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Pope Francis expresses concern about falling birth rates in modern world

(Reuters/Max Rossi)Pope Francis leads the opening mass for the synod of bishops on the family at St. Peter's Basilica in the Vatican October 3, 2015.

Pope Francis has expressed concern about the collapse of birth rates in many modern nations, and he has reminded faithful Catholics that God's first commandment to man was to "be fruitful and multiply."

In his homily during mass at the Casa Santa Marta, Francis noted that infertility is considered in the ancient world as a curse, while fecundity is seen as a blessing. He lamented that many countries today "have chosen the path of sterility and suffer from that grave disease that is a demographic winter."

The pope asserted that many couples today refrain from having children for fear of undermining their own "well-being." He said that this would result in "countries empty of children" adding that "this is not a blessing."

He stressed that "fruitfulness is a blessing of God," whether it is material or spiritual, because all people are called to give life in some way.

"We too, priests and religious men and women, do not get married, but woe to us if we are not fruitful with good works, if we do not bring fruitfulness to the people of God. Fruitfulness is a sign of God," he contended.

The pontiff further warned that collapsing birth rates is part of Satan's deliberate plans. "The devil wants infertility. He does not want us to give life, be it physical or spiritual, to others," he said, as reported by Church Militant.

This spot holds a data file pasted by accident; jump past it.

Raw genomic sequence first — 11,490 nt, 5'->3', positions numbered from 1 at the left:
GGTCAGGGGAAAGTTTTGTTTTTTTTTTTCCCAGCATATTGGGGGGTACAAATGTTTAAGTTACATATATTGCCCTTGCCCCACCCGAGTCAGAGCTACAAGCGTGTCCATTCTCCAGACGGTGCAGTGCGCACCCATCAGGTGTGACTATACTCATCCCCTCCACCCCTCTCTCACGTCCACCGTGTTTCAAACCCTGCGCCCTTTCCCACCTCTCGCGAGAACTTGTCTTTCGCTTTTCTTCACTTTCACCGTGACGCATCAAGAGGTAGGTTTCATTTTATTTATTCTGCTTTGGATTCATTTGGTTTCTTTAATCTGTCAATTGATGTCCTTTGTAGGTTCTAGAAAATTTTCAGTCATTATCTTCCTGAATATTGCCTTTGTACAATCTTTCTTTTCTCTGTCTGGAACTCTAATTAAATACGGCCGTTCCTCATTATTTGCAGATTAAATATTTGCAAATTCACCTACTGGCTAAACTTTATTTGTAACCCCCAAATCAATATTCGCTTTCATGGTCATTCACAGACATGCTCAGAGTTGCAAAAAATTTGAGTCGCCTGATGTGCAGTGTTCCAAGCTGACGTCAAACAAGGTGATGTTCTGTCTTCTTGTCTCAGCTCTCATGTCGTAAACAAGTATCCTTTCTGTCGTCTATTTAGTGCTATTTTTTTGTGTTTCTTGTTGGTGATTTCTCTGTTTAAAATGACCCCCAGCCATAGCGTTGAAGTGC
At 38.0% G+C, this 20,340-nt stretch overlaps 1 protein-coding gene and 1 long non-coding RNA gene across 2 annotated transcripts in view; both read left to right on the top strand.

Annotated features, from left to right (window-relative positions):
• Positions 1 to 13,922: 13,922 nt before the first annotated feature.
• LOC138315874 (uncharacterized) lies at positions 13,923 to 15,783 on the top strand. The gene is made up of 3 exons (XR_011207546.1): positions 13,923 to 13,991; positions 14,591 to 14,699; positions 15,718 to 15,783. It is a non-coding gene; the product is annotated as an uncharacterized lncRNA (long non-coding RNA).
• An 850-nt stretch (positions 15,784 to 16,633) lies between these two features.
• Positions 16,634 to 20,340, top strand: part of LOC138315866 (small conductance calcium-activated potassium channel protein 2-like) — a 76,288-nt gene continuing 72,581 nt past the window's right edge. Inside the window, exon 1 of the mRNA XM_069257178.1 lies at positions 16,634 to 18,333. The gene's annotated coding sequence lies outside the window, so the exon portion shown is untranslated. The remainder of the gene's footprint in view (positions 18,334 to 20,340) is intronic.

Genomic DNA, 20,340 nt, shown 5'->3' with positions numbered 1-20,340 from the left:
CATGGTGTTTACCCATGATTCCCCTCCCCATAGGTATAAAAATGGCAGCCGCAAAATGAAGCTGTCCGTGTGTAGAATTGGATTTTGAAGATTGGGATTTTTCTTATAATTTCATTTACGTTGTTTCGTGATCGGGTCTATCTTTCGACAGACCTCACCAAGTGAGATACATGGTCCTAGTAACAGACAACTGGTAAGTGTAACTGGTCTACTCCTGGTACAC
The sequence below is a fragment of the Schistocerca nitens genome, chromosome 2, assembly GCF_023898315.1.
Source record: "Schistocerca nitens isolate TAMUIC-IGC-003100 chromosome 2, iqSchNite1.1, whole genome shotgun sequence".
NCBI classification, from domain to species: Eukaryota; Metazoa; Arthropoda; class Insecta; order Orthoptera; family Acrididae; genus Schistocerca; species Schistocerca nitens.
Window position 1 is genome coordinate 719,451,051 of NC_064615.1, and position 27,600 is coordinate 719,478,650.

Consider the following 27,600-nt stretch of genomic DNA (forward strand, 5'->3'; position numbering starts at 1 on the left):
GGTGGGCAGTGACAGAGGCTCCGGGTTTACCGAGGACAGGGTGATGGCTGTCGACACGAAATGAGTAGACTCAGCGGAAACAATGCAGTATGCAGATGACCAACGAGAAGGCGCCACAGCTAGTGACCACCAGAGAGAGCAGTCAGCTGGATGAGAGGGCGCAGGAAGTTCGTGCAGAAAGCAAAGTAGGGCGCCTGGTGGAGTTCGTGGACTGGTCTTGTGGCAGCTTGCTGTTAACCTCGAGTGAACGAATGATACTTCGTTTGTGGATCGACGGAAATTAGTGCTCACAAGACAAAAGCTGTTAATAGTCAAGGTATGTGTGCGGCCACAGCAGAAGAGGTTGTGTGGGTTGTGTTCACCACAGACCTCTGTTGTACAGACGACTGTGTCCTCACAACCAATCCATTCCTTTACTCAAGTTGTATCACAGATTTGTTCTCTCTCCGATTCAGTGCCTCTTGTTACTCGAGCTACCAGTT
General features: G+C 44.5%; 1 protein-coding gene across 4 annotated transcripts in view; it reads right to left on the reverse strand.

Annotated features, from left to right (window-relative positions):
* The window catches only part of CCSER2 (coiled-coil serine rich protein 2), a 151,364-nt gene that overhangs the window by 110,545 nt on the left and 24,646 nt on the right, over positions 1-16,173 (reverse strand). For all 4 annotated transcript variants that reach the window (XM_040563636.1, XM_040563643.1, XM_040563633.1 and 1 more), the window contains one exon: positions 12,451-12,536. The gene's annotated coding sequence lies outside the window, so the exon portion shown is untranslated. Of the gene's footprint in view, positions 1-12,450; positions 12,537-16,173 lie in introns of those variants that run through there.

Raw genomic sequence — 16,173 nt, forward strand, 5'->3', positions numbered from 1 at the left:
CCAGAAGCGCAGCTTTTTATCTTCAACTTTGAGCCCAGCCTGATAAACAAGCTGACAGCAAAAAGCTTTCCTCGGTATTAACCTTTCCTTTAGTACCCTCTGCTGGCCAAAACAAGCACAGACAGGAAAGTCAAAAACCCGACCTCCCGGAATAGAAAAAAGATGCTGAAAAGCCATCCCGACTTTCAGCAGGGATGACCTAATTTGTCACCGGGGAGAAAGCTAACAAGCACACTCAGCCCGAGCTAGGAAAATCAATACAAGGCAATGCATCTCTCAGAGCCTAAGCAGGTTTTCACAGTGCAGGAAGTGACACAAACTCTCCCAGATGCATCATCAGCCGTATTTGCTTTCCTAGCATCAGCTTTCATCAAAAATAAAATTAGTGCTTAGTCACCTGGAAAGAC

The pope's warnings follow the release of a recent report by Demographic Intelligence, which showed that the birthrate in the U.S. is expected to fall to a 30-year low of 1.77 children per woman in 2017, which is below the replacement value of roughly 2.1.

The report further noted that U.S. births are down "markedly" in 2017, despite a thriving economy and higher employment among young adults. It is expected that U.S. births will likely fall to about 3.84 million in 2017, which is a drop of about 2.8 percent from the 3.95 million births in 2016.

Other countries that have birth rates below or near replacement level include Australia, Brazil, Canada, China, Iran, Russia, Hong Kong, Macau, Singapore, South Korea and Taiwan.

European nations are also experiencing low birth rates even among predominantly Catholic countries.

According to Church Militant, none of the European Union's 28 member states has a birth rate at the replacement level, and among the countries with the lowest fertility rates are the predominantly Catholic nations of Portugal, Spain, Italy and Ireland.

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